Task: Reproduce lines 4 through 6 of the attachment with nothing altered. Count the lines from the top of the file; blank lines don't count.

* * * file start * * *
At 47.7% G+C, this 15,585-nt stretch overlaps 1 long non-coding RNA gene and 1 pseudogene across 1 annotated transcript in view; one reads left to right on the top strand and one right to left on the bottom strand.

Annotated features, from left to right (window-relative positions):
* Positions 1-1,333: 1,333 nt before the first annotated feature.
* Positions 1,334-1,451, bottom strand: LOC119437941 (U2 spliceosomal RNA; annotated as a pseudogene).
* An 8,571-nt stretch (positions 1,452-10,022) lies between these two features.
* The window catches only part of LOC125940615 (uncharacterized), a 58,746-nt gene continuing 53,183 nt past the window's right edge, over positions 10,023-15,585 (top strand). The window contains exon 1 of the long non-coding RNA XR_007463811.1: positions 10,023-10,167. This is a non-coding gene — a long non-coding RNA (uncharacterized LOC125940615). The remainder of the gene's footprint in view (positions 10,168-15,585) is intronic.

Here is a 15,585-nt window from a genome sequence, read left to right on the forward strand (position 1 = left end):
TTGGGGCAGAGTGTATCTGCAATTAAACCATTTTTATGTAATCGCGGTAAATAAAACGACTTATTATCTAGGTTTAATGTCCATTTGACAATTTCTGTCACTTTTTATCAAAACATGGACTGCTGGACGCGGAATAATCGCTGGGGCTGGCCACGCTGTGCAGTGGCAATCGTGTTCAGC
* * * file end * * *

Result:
* Positions 1,334-1,451, bottom strand: LOC119437941 (U2 spliceosomal RNA; annotated as a pseudogene).
* An 8,571-nt stretch (positions 1,452-10,022) lies between these two features.
* The window catches only part of LOC125940615 (uncharacterized), a 58,746-nt gene continuing 53,183 nt past the window's right edge, over positions 10,023-15,585 (top strand). The window contains exon 1 of the long non-coding RNA XR_007463811.1: positions 10,023-10,167. This is a non-coding gene — a long non-coding RNA (uncharacterized LOC125940615). The remainder of the gene's footprint in view (positions 10,168-15,585) is intronic.